Tisha B’Av had never been commemorated in my house when I was growing up. In fact I first heard of the day of mourning for the first and second Holy Temples when I was in Israel on a summer tour. That was almost forty years ago. My group was in Eilat, after having spent time in Jerusalem, the Galil, and a kibbutz. The others in my group, college students like myself, were from all over the United States. Few of us had known each other when we first met at JFK airport a month earlier. Now, though, we were familiar with each other, our backgrounds, and what we were looking forward to when we returned to the States in another three weeks
One of the New York girls, who I will call Tammy, was from an observant home. Looking back I think her parents must have been very naive or they would have not sent their daughter on a tour that only guaranteed kosher food but promised nothing about Shabbat observance.
It was quite ironic that her first Shabbat in Israel was the first Shabbat that she broke her observance. We had a free afternoon that Shabbat in Jerusalem and one of the group leaders arranged for us to buy pre-Shabbat passes for the Israel Museum and ordered Arab taxis to transport us there. I was not yet observant and joined in the outing without any twinge of conscience. The same could not be said for Tammy. Her self-recriminations accompanied us on the drive through the almost traffic-free streets of the Holy City.
Tammy and I did not really become friends so I have no idea how she spent the ensuing Shabbats. It was just by chance that I was sitting next to her in the dining room in Eilat on Tisha B’Av morning. Tammy was not eating breakfast. Among teenage girls that was not so uncommon, but she was not even drinking. Not coffee, not juice, not even water! Moving me slightly, two of the group leaders sat down, one on either side of her
“Tammy,” they told her. “You have to eat. With this heat you can easily get dehydrated. The head rabbi of the army tells the religious soldiers they should not fast if they are stationed in the Negev.
Listening to the conversation I could not help wondering how they could compare a soldier who had orders to be in the Negev to a civilian girl who was there for fun. I kept my mouth shut, though. Apparently they had convinced Tammy. With a self-deprecating face she picked up a glass. “I can’t believe I’m eating on Tisha B’Av,” she mumbled
I remembered the expression on her face the following year when I, now observant, was sitting on the floor, fasting and mourning the destruction of the Holy Temples. The next twelve years were spent in Phoenix, Arizona which was just as hot, if not hotter, than Eilat. No one ever refrained from fasting because of the heat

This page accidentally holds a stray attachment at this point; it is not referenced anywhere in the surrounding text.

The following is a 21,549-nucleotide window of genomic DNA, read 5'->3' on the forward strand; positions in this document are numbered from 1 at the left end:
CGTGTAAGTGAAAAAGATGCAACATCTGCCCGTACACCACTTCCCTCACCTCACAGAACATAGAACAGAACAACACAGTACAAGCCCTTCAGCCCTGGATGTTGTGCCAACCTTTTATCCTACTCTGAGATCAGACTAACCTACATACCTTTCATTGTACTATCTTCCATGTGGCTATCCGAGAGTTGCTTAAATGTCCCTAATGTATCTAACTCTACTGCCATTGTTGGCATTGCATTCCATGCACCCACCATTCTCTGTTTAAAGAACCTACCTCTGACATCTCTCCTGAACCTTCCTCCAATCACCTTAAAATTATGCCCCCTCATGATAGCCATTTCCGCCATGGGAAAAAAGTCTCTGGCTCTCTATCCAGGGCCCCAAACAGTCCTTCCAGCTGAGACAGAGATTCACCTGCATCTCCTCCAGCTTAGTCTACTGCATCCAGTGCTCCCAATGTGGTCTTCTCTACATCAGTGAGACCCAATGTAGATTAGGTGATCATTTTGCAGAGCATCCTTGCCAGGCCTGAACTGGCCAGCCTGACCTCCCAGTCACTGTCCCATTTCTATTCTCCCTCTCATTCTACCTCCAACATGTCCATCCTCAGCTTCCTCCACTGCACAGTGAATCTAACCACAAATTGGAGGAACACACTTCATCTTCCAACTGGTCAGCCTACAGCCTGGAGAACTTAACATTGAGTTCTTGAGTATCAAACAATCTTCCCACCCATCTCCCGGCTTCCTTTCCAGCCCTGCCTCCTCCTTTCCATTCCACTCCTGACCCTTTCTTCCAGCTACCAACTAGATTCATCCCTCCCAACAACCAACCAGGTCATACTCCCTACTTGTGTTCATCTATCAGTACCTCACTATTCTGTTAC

We made Aliyah and time flew by. Before we knew it we were sending our oldest son to the army. He was stationed in the Negev for basic training and I was concerned what would happen on Tisha B’Av. I did not need to worry
Years later he still describes that Tisha B’Av with shining eyes. First of all, his unit was excused from guard duty Tisha B’Av night. They spent the evening in the air-conditioned synagogue on the base and got to sleep through the night without wearing uniforms. In the morning they were put on air-conditioned buses and taken to the Yerucham Yeshiva. They sat on the ground in the air-conditioned study hall saying kinot until the afternoon when they found beds in the dormitory and slept until time for afternoon services. It was a soldier’s dream; air-conditioning and uninterrupted sleep
My son’s experience did not jive with what the group leaders had told Tammy so many years ago. Had the Israeli army changed so much? From talking to those who had been in the army back when I was vacationing in Eilat I don’t think so. Simply put, I think the group leaders had fed Tammy a line so she would eat and they would not have to worry about her, making things easier for themselves
I did not stay in touch with Tammy so I have no idea what happened to her. She could have regretted her religious lapses while in Israel and done complete Teshuva as soon as she returned home. Perhaps she is a beloved teacher in a seminary that works with newly religious girls. Or the trip could have been just the beginning of a downward spiral that let her to intermarry and live the life of a goya. I will never know.
What I do know is that I learned from Tammy’s experience. Just as I would not ask the cashier in the local drugstore to diagnose heart palpitations I would not look to a non-religious layman to advise me on spiritual matters.
There was one time I did drink on Tisha B’Av. I was nine months pregnant and having contractions. The monitor at the hospital showed that my contractions were doing nothing. I was ordered by the religious mid-wife to drink warm Kool-aid. I was reluctant, not just because of the fast, but because it tasted awful. Still, it did what it was supposed to do. The contractions stopped and a week later I gave birth to a beautiful, healthy baby girl.The mitzvot were given to us to live by. There are times they must be pushed aside for health reasons. That is why there are rabbis to answer questions. Had the mid-wife not been religious I would have probably had my husband call the rabbi or ask one of the kepah-clad doctors. Here in Israel, as often as not, our health care workers are observant. How fortunate we are!
Kinot: verses of lamentations
Goya: non-Jewish woman
Goya: non-Jewish woman